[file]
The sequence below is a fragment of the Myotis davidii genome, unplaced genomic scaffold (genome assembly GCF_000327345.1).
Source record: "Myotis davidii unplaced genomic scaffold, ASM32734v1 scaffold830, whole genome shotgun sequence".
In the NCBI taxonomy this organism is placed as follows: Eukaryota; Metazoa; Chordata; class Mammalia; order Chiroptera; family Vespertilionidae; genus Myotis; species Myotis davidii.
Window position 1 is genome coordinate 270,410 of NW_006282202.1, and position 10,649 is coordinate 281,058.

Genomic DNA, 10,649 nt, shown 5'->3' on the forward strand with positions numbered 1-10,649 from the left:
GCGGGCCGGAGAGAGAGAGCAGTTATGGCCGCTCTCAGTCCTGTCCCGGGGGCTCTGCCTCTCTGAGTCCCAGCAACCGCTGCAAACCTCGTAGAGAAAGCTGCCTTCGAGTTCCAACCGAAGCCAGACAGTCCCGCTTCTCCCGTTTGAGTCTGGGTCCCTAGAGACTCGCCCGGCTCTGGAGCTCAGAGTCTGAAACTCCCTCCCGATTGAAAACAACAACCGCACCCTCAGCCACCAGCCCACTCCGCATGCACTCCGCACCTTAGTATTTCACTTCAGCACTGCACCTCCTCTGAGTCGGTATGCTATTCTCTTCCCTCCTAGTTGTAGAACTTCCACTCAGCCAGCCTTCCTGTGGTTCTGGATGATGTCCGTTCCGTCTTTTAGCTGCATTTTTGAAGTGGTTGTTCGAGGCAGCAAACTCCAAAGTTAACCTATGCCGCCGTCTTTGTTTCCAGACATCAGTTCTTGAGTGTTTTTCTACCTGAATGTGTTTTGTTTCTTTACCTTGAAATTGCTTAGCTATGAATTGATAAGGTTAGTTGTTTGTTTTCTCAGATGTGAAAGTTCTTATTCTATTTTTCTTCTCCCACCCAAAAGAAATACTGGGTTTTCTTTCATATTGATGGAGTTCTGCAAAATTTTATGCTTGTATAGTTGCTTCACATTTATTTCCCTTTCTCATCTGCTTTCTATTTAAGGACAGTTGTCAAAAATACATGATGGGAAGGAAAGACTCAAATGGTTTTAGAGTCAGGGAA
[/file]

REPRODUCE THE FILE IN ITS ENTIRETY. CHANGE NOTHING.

The sequence below is a fragment of the Myotis davidii genome, unplaced genomic scaffold (genome assembly GCF_000327345.1).
Source record: "Myotis davidii unplaced genomic scaffold, ASM32734v1 scaffold830, whole genome shotgun sequence".
In the NCBI taxonomy this organism is placed as follows: Eukaryota; Metazoa; Chordata; class Mammalia; order Chiroptera; family Vespertilionidae; genus Myotis; species Myotis davidii.
Window position 1 is genome coordinate 270,410 of NW_006282202.1, and position 10,649 is coordinate 281,058.

Genomic DNA, 10,649 nt, shown 5'->3' on the forward strand with positions numbered 1-10,649 from the left:
GCGGGCCGGAGAGAGAGAGCAGTTATGGCCGCTCTCAGTCCTGTCCCGGGGGCTCTGCCTCTCTGAGTCCCAGCAACCGCTGCAAACCTCGTAGAGAAAGCTGCCTTCGAGTTCCAACCGAAGCCAGACAGTCCCGCTTCTCCCGTTTGAGTCTGGGTCCCTAGAGACTCGCCCGGCTCTGGAGCTCAGAGTCTGAAACTCCCTCCCGATTGAAAACAACAACCGCACCCTCAGCCACCAGCCCACTCCGCATGCACTCCGCACCTTAGTATTTCACTTCAGCACTGCACCTCCTCTGAGTCGGTATGCTATTCTCTTCCCTCCTAGTTGTAGAACTTCCACTCAGCCAGCCTTCCTGTGGTTCTGGATGATGTCCGTTCCGTCTTTTAGCTGCATTTTTGAAGTGGTTGTTCGAGGCAGCAAACTCCAAAGTTAACCTATGCCGCCGTCTTTGTTTCCAGACATCAGTTCTTGAGTGTTTTTCTACCTGAATGTGTTTTGTTTCTTTACCTTGAAATTGCTTAGCTATGAATTGATAAGGTTAGTTGTTTGTTTTCTCAGATGTGAAAGTTCTTATTCTATTTTTCTTCTCCCACCCAAAAGAAATACTGGGTTTTCTTTCATATTGATGGAGTTCTGCAAAATTTTATGCTTGTATAGTTGCTTCACATTTATTTCCCTTTCTCATCTGCTTTCTATTTAAGGACAGTTGTCAAAAATACATGATGGGAAGGAAAGACTCAAATGGTTTTAGAGTCAGGGAA